Friday, 23 November 2012
A Pad In The Straw by Christopher Woodforde, Sundial Press
We are in the immediate post-war era of Home Counties everydayness,
when the green-belt motorist became as much of a regular fixture under
the gaze of the herd-rearing farmer as his own harboured Pagan fables.
These twenty tales - first published in 1952 - see this sixtieth anniversary
reissue as the first in Dorset's 'Sundial Supernatural' series. A tone of
tinted old world charm and politely accommodating innocence pervade
each, and with good reason. Woodforde was Chaplain of New College,
Oxford, at the time, writing them down in the wake of declaiming them
aloud to the eight intrigued chorister boys in his charge.
Also something of an antiquarian scholar of the Middle Ages, these tales
were, in truth, a sideline, his true literary calling as scholar of Middle Age
antiquity expressed in pamphlets and subsequent notable tomes on the
provenance of medieval stained glass. ('Stained Glass in Somerset 1250-
1830' (1946) and 'The Norwich School of Glass-Painting in the Fifteenth
Century' (1950) representing the recognised peak of his output).
If there is a feeling of deja-vu here, then, yes, the biog so far somewhat
mirrors that of M.R. James. Except a lighter touch is employed in the likes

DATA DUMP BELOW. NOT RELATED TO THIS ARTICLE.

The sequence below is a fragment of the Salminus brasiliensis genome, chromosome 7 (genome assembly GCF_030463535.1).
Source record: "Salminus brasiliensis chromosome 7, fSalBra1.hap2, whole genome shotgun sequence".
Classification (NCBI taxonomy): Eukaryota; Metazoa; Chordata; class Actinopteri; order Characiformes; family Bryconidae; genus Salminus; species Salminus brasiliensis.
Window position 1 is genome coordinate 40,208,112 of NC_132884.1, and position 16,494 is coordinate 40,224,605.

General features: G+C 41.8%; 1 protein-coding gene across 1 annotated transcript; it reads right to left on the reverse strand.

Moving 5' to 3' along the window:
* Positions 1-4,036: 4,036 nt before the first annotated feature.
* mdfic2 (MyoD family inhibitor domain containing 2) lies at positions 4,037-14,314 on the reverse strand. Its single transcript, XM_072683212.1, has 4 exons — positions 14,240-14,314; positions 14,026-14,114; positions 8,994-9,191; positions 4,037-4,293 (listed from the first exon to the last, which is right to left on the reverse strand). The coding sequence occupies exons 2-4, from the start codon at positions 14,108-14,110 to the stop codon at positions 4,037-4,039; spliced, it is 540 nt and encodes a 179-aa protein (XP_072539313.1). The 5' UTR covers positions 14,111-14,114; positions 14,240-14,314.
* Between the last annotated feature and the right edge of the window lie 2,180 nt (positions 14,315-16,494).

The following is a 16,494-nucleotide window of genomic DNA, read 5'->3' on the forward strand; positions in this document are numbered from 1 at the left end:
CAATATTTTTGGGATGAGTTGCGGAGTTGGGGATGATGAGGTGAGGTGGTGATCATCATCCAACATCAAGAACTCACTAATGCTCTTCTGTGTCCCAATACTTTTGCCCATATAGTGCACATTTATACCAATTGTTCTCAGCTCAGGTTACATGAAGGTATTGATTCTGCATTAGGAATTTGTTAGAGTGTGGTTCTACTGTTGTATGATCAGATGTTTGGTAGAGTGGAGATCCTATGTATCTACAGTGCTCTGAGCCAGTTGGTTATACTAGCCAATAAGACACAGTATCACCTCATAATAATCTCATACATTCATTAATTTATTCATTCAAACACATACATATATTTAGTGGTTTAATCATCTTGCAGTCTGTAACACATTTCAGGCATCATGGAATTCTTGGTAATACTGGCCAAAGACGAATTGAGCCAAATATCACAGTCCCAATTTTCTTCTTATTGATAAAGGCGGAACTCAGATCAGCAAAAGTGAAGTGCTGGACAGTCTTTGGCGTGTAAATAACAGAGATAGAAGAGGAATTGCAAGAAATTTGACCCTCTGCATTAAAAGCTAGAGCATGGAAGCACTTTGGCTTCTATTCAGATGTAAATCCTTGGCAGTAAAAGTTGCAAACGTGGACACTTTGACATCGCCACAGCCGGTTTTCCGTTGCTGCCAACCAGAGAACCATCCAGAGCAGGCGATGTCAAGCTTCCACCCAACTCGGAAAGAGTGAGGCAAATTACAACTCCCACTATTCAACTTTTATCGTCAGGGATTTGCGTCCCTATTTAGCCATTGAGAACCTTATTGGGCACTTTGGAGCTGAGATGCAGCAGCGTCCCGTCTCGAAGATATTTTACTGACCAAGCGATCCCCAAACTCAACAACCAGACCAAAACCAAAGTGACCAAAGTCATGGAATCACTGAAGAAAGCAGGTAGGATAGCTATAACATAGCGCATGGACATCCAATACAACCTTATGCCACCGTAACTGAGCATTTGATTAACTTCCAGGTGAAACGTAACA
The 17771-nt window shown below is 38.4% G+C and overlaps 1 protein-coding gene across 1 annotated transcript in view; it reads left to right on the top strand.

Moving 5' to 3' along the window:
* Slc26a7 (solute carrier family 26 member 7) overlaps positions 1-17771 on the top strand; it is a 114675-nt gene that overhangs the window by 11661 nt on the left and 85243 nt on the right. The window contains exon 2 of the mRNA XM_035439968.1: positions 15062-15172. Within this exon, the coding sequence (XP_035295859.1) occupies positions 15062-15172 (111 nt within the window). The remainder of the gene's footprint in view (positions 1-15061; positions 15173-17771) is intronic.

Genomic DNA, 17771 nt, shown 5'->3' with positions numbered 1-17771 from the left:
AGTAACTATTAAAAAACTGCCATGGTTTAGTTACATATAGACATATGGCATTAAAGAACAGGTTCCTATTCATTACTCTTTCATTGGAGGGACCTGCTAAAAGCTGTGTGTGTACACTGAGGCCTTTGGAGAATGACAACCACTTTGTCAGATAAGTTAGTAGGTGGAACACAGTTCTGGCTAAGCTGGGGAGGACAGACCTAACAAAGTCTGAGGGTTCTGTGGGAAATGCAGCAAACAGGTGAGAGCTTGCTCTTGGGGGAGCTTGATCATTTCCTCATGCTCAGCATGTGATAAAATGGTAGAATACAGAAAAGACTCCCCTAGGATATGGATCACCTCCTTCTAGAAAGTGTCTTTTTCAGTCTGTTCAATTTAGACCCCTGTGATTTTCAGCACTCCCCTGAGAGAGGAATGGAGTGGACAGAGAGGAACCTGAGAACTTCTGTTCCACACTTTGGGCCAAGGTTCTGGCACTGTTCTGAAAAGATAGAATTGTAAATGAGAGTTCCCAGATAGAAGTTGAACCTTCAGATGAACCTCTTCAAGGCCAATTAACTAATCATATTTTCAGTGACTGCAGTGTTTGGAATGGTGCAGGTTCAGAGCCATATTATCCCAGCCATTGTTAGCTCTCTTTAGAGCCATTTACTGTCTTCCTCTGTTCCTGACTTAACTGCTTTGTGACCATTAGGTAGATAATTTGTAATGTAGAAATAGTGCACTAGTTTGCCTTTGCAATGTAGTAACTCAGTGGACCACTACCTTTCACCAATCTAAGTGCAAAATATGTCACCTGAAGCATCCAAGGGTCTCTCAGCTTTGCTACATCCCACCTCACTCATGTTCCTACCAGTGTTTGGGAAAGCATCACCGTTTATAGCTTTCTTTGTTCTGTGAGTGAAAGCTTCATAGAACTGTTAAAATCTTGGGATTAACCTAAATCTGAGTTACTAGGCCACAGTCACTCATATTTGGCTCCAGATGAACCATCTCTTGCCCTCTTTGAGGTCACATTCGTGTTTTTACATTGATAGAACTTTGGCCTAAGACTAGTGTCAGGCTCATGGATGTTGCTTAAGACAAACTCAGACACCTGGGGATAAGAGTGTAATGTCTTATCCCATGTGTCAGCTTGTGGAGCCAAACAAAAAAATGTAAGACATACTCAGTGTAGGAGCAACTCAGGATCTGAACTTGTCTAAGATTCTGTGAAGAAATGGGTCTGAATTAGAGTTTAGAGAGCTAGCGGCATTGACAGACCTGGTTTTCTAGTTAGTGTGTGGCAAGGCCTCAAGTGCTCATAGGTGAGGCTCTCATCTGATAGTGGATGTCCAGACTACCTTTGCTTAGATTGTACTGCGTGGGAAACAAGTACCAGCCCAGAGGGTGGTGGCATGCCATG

of the title story, 'The Old Tithe Barn' 'The Chalk Pit' and 'The "Doom"
Window At Breckham' where historical location, while key to the re-opening
of old portals, never hold back the tales' forward momentum.
Others, possibly named after, or at least in tribute, to his early teenage
listeners, (such as 'Colin, Peter and Philip,' 'Malcolm,' 'Hugh' and 'Jeremy'
etc.) are equally light jumping-off points by which to inveigle the original
What Woodforde quietly excels at is the ability to suddenly reveal the
troubling manifestation right at tale's end, almost as an objectively reported
aside or afterthought. This lends an added tone of 'authenticity, ' at the very
moment a whimper of an ending is anticipated rather than the received
Myself not being religiously inclined, it's pleasing to note any preacherly
warnings of 'evil' are limited to generalities of youth straying from the path of
personal responsibility by their own naivete, which can hardly be deemed
controversial even by today's atheistic generation. The air of gentleness,
however, may not be for some modern tastes; but most contain a shock that
suddenly belies it, ensuring you should never take such surface appearances